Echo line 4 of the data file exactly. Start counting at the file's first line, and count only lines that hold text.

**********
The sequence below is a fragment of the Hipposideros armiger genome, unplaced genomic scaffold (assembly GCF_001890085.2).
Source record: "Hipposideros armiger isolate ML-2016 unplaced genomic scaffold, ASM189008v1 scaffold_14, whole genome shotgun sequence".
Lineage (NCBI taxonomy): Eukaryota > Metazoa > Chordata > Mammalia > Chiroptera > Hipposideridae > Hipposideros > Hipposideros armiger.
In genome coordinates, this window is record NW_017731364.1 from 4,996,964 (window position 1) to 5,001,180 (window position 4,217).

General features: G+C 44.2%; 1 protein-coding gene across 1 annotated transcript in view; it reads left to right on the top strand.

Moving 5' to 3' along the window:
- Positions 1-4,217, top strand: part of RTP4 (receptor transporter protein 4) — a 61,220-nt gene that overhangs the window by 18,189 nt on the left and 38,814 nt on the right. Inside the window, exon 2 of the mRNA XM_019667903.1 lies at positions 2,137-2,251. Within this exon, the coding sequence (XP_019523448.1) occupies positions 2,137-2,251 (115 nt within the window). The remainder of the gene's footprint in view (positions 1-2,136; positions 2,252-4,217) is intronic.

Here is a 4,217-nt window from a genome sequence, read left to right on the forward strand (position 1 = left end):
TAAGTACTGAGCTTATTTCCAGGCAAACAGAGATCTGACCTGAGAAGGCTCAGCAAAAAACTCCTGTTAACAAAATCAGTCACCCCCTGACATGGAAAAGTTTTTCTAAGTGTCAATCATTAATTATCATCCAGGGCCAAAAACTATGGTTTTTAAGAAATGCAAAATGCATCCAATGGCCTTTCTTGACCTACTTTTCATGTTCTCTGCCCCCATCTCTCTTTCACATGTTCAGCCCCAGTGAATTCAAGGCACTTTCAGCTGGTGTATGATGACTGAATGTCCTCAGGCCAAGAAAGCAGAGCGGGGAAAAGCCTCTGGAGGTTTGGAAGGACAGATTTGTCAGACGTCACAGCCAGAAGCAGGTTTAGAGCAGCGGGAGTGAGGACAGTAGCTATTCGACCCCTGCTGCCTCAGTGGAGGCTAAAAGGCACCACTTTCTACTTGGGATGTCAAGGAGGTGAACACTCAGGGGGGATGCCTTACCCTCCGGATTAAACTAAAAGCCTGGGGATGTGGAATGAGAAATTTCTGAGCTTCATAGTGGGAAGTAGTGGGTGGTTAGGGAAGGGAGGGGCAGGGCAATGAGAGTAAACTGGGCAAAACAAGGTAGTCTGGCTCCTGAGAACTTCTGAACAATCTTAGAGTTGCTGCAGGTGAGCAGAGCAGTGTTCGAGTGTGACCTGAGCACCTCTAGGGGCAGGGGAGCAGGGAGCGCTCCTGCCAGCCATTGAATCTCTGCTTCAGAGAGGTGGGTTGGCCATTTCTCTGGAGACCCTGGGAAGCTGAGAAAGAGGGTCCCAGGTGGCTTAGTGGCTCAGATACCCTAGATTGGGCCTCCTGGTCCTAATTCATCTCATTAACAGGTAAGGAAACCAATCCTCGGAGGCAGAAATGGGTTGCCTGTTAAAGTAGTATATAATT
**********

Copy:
In genome coordinates, this window is record NW_017731364.1 from 4,996,964 (window position 1) to 5,001,180 (window position 4,217).